Things are trickier with cCBT platforms.  I think cCBT is useful for teaching general CBT skills that are useful in daily life (e.g., understanding that perceptions are skewed, restructuring negative automatic thoughts, learning about cognitive errors, engagement in pleasurable and mastery activities, accessing social support, etc). cCBT can also be very useful for teaching and monitoring adherence to a medical regimen. However, when dealing with mental health issues like clinical depression or anxiety, symptoms such as lack of motivation, low energy can make it really hard for someone to follow through on their own with a protocol.

Further, depression can encompass difficulties with concentration, and so this can make some of the CBT concepts difficult to grasp. There are studies that show that cCBT can help with mild and moderate depression, but some meta analysis and meta regression has suggested that these effect sizes may have been overestimated...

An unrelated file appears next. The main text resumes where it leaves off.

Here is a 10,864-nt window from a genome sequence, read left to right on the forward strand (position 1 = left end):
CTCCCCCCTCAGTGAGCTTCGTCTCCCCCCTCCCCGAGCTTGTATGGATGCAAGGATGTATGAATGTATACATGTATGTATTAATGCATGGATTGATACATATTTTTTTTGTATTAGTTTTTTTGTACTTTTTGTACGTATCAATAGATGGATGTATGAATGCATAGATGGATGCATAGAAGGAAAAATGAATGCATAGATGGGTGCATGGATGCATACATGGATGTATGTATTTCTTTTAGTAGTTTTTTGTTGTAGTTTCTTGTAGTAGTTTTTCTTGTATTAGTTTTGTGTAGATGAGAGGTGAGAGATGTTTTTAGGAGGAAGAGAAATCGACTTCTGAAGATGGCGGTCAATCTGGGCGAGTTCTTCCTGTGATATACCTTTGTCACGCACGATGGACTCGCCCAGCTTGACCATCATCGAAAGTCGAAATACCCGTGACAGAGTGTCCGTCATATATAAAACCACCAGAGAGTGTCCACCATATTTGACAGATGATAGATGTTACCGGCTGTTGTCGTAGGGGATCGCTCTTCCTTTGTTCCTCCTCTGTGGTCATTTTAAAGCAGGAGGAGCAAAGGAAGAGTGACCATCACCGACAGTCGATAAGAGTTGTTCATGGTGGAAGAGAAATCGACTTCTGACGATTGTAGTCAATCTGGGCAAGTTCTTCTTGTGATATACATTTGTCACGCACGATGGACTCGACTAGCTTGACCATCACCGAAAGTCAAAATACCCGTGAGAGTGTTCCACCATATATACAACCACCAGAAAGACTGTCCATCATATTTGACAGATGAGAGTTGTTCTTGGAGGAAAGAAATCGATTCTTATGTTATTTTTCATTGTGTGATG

It seems to me that a lot of work needs to be done to understand whether there are some patients for whom cCBT works, based on type of symptoms and personality. The busy highly educated VP with mild depression may do well with cCBT while the moderately depressed socially isolated student may need the therapeutic relationship to instill motivation for learning and adhering to CBT, and might drop out or not adhere to cCBT. In sum, I think the inconsistency in research findings and difficulties with adherence are a clue that we need to look at person specific factors that predict adherence.

I think we can't discount the therapeutic alliance. Many decades ago it was found to be the active ingredient in all therapies. However, CBT types of therapy rely on the [therapeutic alliance] much less than other forms of therapy such as psychodynamic or interpersonal. I often describe CBT as taking a class. Further, going along with my point above, some patients may need the face to face contact more than others. Generally, I think cCBT could be very helpful for prevention of depression in patients with family history and highs stress. For patients in primary care, cCBT supplemented by phone calls or with report back to the PCP (though email, etc) can help a patients (with good relationship with the PCP) develop the motivation necessary to adhere to treatment. A model of combined face to face or Skype like CBT sessions followed by cCBT may also be successful.